Noely Neate

Noely Neate

Columnist at No Fibs
Female, Mother, Partner. Day job: small business owner, co-founder and community site co-ordinator on a regional portal. Doonan (the land of the dam and franken–spiders), Queensland.
Noely Neate
- 2 hours ago
Noely Neate
I am not a journalist, nor am I a writer. I don’t belong to any political party, though I will admit that back in the day I was a paid-up Democrat until Meg Lees screwed us over. Now, I don’t believe in political parties at all; I find them terribly UN-Democratic. In my preferred world I would have actual elected representatives whose primary responsibility was to accurately represent their electorates – not the party, not men in grey suits – the punters, then get together with all the other reps to compromise and work together to run this country/state/council. I know, I know … but a girl can dream!
Credit @Thefinnigans

Credit @Thefinnigans

By Noely Neate
February 25, 2013

I had one of those bizarre mornings where a lot of similar themes unexpectedly came together and smacked me in the face about how self-obsessed we Australians have become.

I had a conversation with a friend about Sunrise on 7 (which I am not allowed to watch anymore as my husband says it makes me rant too much) and David Koch’s obsession with superannuation while pretending he is a ‘man of the people’.   His super carry-on drives me insane. Most Australians are worried about paying their monthly bills, not their bloody super. Rant for another day.  To settle down I went cruising various news sites and came across an awesome article on BBC New Magazine  called Australia: Where the good life comes at a price which tells ls us how bloody good we have it in this country.

To push me over the edge I went to AUSVOTES 2013 and read a brilliant, thought-provoking article by Ed Butler titled The ego behind anti-welfarism. It focused on how most Australians now believe they have ‘earned’ their privilege, not that they are lucky.  I urge people to read this article and then have a good look at themselves in the mirror. Like what you see?

The fact is the Baby Boomers are the wealthy in this country. They are the ones with superannuation and homes they have paid off . They are the reason  finance news is now part of our nightly news. They are the people who have convinced us all that the Economy is the most important aspect of our upcoming election, because share prices and the like affect the returns on their shares and their superannuation.  These are also the people who have forgotten that we are the ‘lucky country. Many of them have also forgotten empathy, and passed that on to the public at large.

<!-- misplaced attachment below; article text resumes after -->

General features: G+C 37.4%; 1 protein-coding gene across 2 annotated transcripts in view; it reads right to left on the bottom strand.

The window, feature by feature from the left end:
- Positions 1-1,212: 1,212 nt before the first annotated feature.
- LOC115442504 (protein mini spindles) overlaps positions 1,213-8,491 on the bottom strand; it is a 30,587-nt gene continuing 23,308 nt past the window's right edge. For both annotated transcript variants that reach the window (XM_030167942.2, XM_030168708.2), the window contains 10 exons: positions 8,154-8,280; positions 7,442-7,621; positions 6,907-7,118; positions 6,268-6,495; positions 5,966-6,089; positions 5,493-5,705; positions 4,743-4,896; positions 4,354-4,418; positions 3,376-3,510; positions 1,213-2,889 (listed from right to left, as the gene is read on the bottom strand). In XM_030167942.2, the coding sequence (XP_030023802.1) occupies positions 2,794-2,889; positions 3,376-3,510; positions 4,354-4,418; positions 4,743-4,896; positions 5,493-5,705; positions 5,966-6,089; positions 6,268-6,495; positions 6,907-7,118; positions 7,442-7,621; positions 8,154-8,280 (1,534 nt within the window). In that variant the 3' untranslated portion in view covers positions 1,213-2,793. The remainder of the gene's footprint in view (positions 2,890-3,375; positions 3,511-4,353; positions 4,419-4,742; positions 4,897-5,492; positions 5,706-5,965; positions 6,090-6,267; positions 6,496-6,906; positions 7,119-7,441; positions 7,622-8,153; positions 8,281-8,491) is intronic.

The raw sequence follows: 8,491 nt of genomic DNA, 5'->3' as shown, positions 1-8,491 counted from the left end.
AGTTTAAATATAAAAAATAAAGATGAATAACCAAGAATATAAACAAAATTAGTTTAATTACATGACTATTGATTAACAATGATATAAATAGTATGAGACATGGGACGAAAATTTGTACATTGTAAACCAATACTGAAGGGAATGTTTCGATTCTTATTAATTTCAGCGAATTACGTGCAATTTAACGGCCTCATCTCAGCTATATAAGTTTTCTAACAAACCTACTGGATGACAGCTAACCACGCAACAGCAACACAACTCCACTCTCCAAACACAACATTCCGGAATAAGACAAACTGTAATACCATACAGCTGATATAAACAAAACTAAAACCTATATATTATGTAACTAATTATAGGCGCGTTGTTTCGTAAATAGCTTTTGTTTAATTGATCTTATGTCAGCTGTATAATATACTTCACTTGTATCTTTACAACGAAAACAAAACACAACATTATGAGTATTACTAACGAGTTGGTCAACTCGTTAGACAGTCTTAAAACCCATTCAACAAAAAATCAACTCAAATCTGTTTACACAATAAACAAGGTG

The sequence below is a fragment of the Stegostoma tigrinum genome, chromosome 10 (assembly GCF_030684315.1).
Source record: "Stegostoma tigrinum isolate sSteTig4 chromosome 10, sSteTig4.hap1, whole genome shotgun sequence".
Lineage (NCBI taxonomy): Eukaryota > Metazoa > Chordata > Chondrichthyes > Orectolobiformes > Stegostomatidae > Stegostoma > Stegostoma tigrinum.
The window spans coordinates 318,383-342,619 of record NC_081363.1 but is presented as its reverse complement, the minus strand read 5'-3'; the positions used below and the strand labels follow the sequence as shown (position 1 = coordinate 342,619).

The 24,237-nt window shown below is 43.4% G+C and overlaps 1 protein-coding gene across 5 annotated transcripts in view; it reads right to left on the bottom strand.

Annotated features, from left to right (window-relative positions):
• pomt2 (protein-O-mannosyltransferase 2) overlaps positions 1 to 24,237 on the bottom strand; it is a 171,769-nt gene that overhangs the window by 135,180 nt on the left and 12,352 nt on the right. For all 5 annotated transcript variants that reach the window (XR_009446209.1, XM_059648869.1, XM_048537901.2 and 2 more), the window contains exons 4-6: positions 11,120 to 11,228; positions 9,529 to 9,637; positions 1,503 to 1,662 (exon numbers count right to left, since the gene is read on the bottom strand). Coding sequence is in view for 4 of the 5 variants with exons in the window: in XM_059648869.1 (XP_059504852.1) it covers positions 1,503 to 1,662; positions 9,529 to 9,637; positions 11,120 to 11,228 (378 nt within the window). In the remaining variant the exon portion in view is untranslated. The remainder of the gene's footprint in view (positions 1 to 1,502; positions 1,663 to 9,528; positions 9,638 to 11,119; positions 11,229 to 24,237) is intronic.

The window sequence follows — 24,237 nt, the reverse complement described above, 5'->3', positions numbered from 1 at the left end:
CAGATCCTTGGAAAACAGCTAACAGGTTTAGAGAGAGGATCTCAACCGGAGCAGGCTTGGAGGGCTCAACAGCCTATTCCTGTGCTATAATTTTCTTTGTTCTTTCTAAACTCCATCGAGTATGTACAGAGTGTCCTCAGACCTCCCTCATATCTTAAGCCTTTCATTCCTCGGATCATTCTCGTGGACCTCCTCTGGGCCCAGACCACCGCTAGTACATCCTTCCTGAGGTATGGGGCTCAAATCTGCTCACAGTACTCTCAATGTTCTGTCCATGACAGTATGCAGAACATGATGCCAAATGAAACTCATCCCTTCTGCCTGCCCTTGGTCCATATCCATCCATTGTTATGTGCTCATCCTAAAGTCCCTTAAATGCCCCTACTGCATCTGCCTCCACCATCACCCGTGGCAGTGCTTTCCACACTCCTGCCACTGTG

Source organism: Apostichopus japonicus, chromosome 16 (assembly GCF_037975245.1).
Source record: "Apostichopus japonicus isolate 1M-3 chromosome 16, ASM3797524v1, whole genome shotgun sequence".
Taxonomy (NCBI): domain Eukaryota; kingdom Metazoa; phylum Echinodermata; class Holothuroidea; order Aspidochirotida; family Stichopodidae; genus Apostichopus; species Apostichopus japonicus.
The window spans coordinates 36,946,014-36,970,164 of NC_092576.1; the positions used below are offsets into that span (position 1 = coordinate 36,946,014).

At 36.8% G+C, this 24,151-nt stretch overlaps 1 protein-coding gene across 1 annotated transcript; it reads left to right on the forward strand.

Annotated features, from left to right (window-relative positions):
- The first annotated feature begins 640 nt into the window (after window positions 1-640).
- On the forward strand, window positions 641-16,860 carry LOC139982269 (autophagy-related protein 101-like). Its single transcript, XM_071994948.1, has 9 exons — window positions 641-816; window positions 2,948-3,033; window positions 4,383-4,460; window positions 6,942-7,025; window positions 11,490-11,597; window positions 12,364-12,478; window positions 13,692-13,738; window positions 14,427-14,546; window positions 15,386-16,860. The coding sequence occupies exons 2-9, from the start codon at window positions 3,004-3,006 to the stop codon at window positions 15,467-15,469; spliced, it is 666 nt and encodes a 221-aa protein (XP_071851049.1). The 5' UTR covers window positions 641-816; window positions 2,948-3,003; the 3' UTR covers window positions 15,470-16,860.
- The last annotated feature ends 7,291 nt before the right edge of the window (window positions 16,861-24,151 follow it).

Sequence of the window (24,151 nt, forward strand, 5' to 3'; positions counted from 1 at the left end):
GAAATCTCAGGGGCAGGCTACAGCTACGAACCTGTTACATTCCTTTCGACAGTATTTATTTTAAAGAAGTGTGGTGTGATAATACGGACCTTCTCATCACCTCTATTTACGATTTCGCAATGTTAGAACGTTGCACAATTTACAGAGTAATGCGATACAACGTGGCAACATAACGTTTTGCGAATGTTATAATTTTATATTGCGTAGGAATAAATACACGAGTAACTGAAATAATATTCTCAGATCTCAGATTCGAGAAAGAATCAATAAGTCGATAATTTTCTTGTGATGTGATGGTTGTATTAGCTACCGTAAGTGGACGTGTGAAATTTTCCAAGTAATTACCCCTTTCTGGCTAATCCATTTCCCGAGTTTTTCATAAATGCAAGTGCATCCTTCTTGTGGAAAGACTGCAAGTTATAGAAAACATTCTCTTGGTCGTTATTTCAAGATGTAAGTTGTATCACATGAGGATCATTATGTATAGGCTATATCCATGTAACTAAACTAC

I many will frown at that statement, but take a breath and think about it.

What sort of country are we that we condone the hit on struggling single mothers by making their lives worse? Yet there is a Hands off my super! cry at the thought of cutting tax concessions on super?  Single mothers would love to have the luxury of superannuation!

Homeless people have no idea about superannuation!  People dying, waiting on hospital surgery lists don’t give a rats butt about superannuation – they will most likely not be alive to benefit from it.  No-one cares about these people, we all just bow down to the all powerful ‘Economy’. Somewhere over the years we lost our humanity .

Baby Boomers consistently tell us they ‘worked hard to live comfortably’ and ‘earned everything they have’, and to a certain degree they have, though they also have a tendency to re-invent history.  They love to proclaim that they ere savers who were not wasteful on big screen TV’s and McMansions, which is true.What they neglect to say is that they did not have the same issues faced today which inhibit saving or paying off your mortgage early, and that many of those issues are actually social.

For starters, back in the day the bank gave you a mortgage based on one sole wage earner, not both as is needed today. In most cases women stayed home and looked after the kids, so there were no child care expenses.  If the earnings were the result of a university education, they didn’t pay for that at all – it was free education.

Same with school. If you went to a state school it was deadset free, unlike today, where it is hundreds of dollars a year. Every teeny extra thing is charged and that is before you get to uniforms.

If a woman did work, as my mother did, you had grandparents on both sides who helped look after your kids while you were at work or on school holidays – another luxury we don’t have today.  In fact, many grandparents would move in with their kids when they retired, helping with resources to pay off that mortgage quicker and look after the kids at the same time whilst they happily lived on a pension. Now many families are not located near their immediate family, and often even if grandparents are close, they are probably either still working or busy enjoying their environment.  I can’t imagine my Nan saying to my mum, ‘Sorry love, can’t look after the kids these school holidays, your father & I are off to Europe for 8 weeks’.